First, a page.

# How do you integrate (6x)/(x^3-8) using partial fractions?

##### 1 Answer
Jan 8, 2017

The answer is =ln(∣x-2∣)-1/2ln(∣x^2+2x+4∣)+4/sqrt3arctan((x+1)/sqrt3)+C

#### Explanation:

The denominator is

${x}^{3} - 8 = \left(x - 2\right) \left({x}^{2} + 2 x + 4\right)$

Therefore,

$\frac{6 x}{{x}^{3} - 8} = \frac{6 x}{\left(x - 2\right) \left({x}^{2} + 2 x + 4\right)}$

$= \frac{A}{x - 2} + \frac{B x + C}{{x}^{2} + 2 x + 4}$

$= \frac{A \left({x}^{2} + 2 x + 4\right) + \left(B x + C\right) \left(x - 2\right)}{\left(x - 2\right) \left({x}^{2} + 2 x + 4\right)}$

So,

$6 x = A \left({x}^{2} + 2 x + 4\right) + \left(B x + C\right) \left(x - 2\right)$

Let $x = 2$, $\implies$, $12 = 12 A$, $\implies$, $A = 1$

Let $x = 0$, $\implies$, $0 = 4 A - 2 C$, $\implies$, $C = 2$

Coefficients of ${x}^{2}$, $\implies$, $0 = A + B$, $\implies$, $B = - 1$

Therefore,

$\frac{6 x}{{x}^{3} - 8} = \frac{1}{x - 2} + \frac{- x + 2}{{x}^{2} + 2 x + 4}$

So,

$\int \frac{6 x \mathrm{dx}}{{x}^{3} - 8} = \int \frac{\mathrm{dx}}{x - 2} - \int \frac{\left(x - 2\right) \mathrm{dx}}{{x}^{2} + 2 x + 4}$

We integrate separately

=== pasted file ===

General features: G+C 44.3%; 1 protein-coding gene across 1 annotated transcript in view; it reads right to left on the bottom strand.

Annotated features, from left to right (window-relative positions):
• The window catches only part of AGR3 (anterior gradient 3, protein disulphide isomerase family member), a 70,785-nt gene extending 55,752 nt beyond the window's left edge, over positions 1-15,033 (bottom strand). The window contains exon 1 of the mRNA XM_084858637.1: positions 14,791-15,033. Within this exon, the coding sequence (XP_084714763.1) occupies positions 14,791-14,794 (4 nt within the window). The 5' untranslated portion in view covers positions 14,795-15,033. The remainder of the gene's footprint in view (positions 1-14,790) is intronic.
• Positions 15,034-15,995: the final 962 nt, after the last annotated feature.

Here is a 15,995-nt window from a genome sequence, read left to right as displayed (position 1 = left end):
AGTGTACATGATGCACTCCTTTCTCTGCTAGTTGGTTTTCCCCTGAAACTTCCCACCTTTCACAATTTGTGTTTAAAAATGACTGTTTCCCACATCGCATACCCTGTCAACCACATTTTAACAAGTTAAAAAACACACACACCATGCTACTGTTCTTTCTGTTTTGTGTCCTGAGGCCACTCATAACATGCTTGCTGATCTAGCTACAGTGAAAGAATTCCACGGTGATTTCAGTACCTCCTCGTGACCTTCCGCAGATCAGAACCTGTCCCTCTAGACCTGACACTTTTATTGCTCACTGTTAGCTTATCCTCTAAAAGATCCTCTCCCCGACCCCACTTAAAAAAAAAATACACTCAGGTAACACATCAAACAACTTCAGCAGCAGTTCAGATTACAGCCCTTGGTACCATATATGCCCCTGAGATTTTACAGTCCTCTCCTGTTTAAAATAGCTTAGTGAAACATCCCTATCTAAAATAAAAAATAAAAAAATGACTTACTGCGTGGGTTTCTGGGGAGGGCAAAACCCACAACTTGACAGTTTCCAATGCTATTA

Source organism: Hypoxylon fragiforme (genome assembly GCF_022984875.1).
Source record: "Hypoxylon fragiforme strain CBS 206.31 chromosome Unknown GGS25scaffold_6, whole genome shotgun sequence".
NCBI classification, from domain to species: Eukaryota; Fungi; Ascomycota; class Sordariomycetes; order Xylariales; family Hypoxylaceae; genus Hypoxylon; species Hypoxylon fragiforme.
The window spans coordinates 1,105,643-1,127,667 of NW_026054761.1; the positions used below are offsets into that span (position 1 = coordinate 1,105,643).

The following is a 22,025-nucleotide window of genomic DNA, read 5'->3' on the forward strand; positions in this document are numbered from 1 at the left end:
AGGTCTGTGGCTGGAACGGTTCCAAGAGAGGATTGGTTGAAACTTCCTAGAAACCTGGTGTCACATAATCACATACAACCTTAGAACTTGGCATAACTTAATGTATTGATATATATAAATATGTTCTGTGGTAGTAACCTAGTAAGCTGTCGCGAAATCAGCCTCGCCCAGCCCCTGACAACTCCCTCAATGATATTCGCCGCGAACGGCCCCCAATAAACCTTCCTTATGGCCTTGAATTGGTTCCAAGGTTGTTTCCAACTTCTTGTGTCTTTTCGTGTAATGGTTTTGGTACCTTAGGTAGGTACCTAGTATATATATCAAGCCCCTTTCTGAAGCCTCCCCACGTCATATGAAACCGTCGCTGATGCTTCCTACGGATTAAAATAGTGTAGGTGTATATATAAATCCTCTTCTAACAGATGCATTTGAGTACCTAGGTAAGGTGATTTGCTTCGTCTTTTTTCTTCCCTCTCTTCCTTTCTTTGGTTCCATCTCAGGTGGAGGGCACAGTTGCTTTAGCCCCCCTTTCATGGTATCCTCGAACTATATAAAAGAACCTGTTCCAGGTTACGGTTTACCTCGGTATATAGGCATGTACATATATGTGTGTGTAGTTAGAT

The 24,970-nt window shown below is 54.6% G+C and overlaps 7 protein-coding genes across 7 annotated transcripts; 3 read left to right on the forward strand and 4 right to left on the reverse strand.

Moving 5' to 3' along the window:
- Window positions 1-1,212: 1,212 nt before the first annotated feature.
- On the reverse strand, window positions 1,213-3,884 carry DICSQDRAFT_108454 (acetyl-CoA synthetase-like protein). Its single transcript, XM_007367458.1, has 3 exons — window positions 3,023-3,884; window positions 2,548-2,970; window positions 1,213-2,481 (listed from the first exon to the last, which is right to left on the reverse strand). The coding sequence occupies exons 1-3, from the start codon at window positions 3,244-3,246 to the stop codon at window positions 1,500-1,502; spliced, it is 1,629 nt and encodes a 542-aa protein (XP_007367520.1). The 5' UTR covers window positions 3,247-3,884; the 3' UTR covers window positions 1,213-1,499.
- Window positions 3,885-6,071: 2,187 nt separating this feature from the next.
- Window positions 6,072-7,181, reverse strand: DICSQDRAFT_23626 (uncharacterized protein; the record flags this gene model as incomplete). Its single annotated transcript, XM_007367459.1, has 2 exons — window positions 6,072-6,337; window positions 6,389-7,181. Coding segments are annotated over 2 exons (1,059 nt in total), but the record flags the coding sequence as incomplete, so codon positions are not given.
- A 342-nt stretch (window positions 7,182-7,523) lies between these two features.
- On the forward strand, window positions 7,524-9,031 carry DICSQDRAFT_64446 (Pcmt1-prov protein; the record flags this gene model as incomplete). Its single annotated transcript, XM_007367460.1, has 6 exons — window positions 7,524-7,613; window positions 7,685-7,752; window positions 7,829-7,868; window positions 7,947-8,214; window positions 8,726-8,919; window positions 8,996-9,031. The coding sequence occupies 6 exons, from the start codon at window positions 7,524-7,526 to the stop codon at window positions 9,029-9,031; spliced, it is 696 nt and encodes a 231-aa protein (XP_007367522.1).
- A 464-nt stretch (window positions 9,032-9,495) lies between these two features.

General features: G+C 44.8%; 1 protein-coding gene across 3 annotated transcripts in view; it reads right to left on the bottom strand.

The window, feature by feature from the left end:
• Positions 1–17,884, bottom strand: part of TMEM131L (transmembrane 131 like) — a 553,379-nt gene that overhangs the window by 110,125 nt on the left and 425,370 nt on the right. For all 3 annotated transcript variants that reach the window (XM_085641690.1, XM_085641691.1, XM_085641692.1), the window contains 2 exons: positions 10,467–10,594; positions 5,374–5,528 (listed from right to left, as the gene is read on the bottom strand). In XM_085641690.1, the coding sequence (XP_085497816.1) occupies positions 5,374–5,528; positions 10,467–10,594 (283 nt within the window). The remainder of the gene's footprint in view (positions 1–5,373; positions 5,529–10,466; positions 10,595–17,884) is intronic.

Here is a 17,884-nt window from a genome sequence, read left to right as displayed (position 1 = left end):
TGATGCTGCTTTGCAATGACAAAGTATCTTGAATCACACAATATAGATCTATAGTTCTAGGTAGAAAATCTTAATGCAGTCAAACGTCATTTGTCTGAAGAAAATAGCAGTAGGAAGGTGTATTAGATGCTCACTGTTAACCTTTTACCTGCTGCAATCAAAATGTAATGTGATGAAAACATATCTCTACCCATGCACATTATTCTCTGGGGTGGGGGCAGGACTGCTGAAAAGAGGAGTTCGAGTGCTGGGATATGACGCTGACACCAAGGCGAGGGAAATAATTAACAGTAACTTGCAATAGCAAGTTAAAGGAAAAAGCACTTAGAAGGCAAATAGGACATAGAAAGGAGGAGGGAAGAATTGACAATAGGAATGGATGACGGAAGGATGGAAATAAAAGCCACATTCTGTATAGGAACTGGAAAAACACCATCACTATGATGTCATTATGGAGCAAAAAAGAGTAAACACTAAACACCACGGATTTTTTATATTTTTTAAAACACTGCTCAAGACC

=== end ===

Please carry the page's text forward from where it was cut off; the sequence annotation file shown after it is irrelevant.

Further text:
intdx/(x-2)=ln(∣x-2∣)

$\int \frac{\left(x - 2\right) \mathrm{dx}}{{x}^{2} + 2 x + 4} = \int \frac{\left(x + 2 - 4\right) \mathrm{dx}}{{x}^{2} + 2 x + 4}$

$= \int \frac{\left(x + 2\right) \mathrm{dx}}{{x}^{2} + 2 x + 4} - \int \frac{4 \mathrm{dx}}{{x}^{2} + 2 x + 4}$

Let $u = {x}^{2} + 2 x + 4$, $\implies$, $\mathrm{du} = \left(2 x + 2\right) \mathrm{dx}$

Therefore,

$\int \frac{\left(x + 2\right) \mathrm{dx}}{{x}^{2} + 2 x + 4} = \frac{1}{2} \int \frac{\mathrm{du}}{u} = \frac{1}{2} \ln u$

=1/2ln(∣x^2+2x+4∣)

${x}^{2} + 2 x + 4 = {x}^{2} + 2 x + 1 + 3 = {\left(x + 1\right)}^{2} + 3$

$\int \frac{4 \mathrm{dx}}{{x}^{2} + 2 x + 4} = 4 \int \frac{\mathrm{dx}}{{\left(x + 1\right)}^{2} + 3}$

$= 4 \int \frac{\mathrm{dx}}{3 \left({\left(\frac{x + 1}{\sqrt{3}}\right)}^{2} + 1\right)}$

$= \frac{4}{3} \int \frac{\mathrm{dx}}{\left({\left(\frac{x + 1}{\sqrt{3}}\right)}^{2} + 1\right)}$

Let $\tan \theta = \frac{x + 1}{\sqrt{3}}$$\implies$ ${\sec}^{2} \theta d \theta = \frac{\mathrm{dx}}{\sqrt{3}}$

Therefore,

$\frac{4}{3} \int \frac{\mathrm{dx}}{\left({\left(\frac{x + 1}{\sqrt{3}}\right)}^{2} + 1\right)} = \frac{4}{3} \int \frac{\sqrt{3} {\sec}^{2} \theta d \theta}{1 + {\tan}^{2} \theta}$

But $1 + {\tan}^{2} \theta = {\sec}^{2} \theta$

$\frac{4}{3} \int \frac{\mathrm{dx}}{\left({\left(\frac{x + 1}{\sqrt{3}}\right)}^{2} + 1\right)} = \frac{4}{\sqrt{3}} \int d \theta$

$= \frac{4}{\sqrt{3}} \arctan \left(\frac{x + 1}{\sqrt{3}}\right)$